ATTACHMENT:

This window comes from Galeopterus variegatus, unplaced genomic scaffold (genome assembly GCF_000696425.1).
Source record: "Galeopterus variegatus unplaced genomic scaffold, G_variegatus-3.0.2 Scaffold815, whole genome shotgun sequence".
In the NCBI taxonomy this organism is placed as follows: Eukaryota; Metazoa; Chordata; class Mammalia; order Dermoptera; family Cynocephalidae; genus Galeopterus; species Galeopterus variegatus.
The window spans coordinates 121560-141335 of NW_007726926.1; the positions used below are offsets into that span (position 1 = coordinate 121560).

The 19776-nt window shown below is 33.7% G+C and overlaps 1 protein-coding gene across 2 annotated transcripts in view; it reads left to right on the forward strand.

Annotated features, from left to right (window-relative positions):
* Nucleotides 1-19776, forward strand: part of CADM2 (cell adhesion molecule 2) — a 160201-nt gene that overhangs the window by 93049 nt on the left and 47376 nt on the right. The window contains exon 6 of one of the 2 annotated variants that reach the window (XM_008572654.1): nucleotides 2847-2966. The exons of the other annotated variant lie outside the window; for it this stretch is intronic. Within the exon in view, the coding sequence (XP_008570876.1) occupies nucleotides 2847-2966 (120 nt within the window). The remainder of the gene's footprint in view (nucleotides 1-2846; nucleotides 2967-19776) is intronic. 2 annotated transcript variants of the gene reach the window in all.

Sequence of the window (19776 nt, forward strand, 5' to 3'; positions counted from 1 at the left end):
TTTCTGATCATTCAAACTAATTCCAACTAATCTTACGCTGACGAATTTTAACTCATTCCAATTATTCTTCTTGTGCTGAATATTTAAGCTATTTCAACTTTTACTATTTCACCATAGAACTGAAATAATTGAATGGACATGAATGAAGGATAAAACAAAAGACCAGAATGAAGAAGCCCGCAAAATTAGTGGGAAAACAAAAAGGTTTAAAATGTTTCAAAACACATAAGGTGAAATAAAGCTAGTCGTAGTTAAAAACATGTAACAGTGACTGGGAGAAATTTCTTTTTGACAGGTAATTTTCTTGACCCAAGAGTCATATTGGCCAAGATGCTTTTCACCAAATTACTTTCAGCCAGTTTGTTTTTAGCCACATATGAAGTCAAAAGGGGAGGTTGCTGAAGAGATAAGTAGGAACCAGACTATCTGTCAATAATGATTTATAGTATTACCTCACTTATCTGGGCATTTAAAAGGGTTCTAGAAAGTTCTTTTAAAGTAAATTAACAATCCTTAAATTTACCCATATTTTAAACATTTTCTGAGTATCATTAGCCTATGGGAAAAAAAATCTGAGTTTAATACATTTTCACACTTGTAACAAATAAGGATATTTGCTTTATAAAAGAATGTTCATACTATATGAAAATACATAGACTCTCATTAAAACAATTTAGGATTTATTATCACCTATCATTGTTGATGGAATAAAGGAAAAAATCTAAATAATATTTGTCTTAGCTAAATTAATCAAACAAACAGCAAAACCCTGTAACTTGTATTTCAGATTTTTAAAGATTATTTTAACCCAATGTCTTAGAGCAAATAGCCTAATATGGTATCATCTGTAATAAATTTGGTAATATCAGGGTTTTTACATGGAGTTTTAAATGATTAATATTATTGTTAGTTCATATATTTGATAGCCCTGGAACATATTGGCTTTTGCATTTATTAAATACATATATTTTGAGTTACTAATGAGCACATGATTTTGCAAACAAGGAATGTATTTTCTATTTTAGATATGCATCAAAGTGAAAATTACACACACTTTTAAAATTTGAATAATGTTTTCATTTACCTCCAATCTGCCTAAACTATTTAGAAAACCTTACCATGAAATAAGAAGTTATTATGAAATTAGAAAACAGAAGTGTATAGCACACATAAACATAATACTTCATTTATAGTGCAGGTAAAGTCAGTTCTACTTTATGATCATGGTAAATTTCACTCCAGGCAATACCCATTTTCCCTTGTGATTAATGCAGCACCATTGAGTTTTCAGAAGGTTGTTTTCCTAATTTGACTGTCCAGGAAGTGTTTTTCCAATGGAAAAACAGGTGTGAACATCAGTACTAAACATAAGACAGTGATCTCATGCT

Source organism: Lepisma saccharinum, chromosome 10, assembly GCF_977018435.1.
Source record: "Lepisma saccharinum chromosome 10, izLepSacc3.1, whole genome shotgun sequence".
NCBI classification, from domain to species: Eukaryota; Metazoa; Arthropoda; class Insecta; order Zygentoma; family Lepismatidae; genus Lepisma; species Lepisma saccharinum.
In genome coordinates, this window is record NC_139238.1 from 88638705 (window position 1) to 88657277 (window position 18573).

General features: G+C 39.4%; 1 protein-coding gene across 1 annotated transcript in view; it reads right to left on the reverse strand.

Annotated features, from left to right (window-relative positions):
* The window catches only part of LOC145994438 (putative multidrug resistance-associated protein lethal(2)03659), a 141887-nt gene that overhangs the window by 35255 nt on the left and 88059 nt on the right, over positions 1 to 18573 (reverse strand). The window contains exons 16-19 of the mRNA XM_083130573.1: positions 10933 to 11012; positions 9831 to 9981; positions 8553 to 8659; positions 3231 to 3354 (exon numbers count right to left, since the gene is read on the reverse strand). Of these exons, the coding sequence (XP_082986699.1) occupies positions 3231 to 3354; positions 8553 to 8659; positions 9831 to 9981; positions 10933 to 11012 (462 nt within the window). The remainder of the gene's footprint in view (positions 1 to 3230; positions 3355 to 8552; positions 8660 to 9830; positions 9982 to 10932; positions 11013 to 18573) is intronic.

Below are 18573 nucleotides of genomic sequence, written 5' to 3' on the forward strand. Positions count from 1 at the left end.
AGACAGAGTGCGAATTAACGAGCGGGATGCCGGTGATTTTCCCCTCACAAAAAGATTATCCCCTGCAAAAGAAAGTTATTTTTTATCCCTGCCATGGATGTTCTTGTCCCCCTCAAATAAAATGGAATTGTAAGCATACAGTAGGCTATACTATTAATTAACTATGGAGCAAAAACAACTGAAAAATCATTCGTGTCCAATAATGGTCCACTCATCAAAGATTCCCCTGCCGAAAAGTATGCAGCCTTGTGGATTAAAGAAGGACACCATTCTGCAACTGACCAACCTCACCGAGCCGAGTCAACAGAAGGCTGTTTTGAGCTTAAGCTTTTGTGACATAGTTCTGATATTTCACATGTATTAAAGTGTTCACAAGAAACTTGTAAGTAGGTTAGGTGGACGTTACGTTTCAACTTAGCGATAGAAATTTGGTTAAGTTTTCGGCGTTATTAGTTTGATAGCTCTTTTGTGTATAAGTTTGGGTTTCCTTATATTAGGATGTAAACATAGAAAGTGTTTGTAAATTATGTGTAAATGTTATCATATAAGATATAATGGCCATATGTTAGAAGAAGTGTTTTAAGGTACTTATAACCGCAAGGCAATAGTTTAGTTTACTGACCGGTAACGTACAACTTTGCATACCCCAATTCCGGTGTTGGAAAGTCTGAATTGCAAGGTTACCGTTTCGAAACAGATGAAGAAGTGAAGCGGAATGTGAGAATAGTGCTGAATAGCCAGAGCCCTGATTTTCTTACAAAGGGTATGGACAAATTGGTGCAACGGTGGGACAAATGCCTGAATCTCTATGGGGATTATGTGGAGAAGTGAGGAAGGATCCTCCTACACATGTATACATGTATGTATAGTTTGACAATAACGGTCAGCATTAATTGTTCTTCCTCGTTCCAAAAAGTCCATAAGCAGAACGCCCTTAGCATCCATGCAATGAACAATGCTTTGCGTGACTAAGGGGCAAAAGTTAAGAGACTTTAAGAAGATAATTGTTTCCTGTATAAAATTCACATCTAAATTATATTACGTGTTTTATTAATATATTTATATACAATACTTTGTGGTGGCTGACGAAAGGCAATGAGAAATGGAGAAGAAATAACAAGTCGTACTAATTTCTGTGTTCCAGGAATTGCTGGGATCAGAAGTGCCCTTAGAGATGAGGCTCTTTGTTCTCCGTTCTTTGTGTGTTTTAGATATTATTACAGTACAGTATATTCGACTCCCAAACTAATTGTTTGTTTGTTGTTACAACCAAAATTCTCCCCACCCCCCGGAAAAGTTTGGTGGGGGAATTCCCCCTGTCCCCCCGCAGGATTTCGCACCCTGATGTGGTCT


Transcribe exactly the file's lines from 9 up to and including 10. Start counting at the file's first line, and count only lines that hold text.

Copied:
TTTCTGATCATTCAAACTAATTCCAACTAATCTTACGCTGACGAATTTTAACTCATTCCAATTATTCTTCTTGTGCTGAATATTTAAGCTATTTCAACTTTTACTATTTCACCATAGAACTGAAATAATTGAATGGACATGAATGAAGGATAAAACAAAAGACCAGAATGAAGAAGCCCGCAAAATTAGTGGGAAAACAAAAAGGTTTAAAATGTTTCAAAACACATAAGGTGAAATAAAGCTAGTCGTAGTTAAAAACATGTAACAGTGACTGGGAGAAATTTCTTTTTGACAGGTAATTTTCTTGACCCAAGAGTCATATTGGCCAAGATGCTTTTCACCAAATTACTTTCAGCCAGTTTGTTTTTAGCCACATATGAAGTCAAAAGGGGAGGTTGCTGAAGAGATAAGTAGGAACCAGACTATCTGTCAATAATGATTTATAGTATTACCTCACTTATCTGGGCATTTAAAAGGGTTCTAGAAAGTTCTTTTAAAGTAAATTAACAATCCTTAAATTTACCCATATTTTAAACATTTTCTGAGTATCATTAGCCTATGGGAAAAAAAATCTGAGTTTAATACATTTTCACACTTGTAACAAATAAGGATATTTGCTTTATAAAAGAATGTTCATACTATATGAAAATACATAGACTCTCATTAAAACAATTTAGGATTTATTATCACCTATCATTGTTGATGGAATAAAGGAAAAAATCTAAATAATATTTGTCTTAGCTAAATTAATCAAACAAACAGCAAAACCCTGTAACTTGTATTTCAGATTTTTAAAGATTATTTTAACCCAATGTCTTAGAGCAAATAGCCTAATATGGTATCATCTGTAATAAATTTGGTAATATCAGGGTTTTTACATGGAGTTTTAAATGATTAATATTATTGTTAGTTCATATATTTGATAGCCCTGGAACATATTGGCTTTTGCATTTATTAAATACATATATTTTGAGTTACTAATGAGCACATGATTTTGCAAACAAGGAATGTATTTTCTATTTTAGATATGCATCAAAGTGAAAATTACACACACTTTTAAAATTTGAATAATGTTTTCATTTACCTCCAATCTGCCTAAACTATTTAGAAAACCTTACCATGAAATAAGAAGTTATTATGAAATTAGAAAACAGAAGTGTATAGCACACATAAACATAATACTTCATTTATAGTGCAGGTAAAGTCAGTTCTACTTTATGATCATGGTAAATTTCACTCCAGGCAATACCCATTTTCCCTTGTGATTAATGCAGCACCATTGAGTTTTCAGAAGGTTGTTTTCCTAATTTGACTGTCCAGGAAGTGTTTTTCCAATGGAAAAACAGGTGTGAACATCAGTACTAAACATAAGACAGTGATCTCATGCT

Source organism: Lepisma saccharinum, chromosome 10, assembly GCF_977018435.1.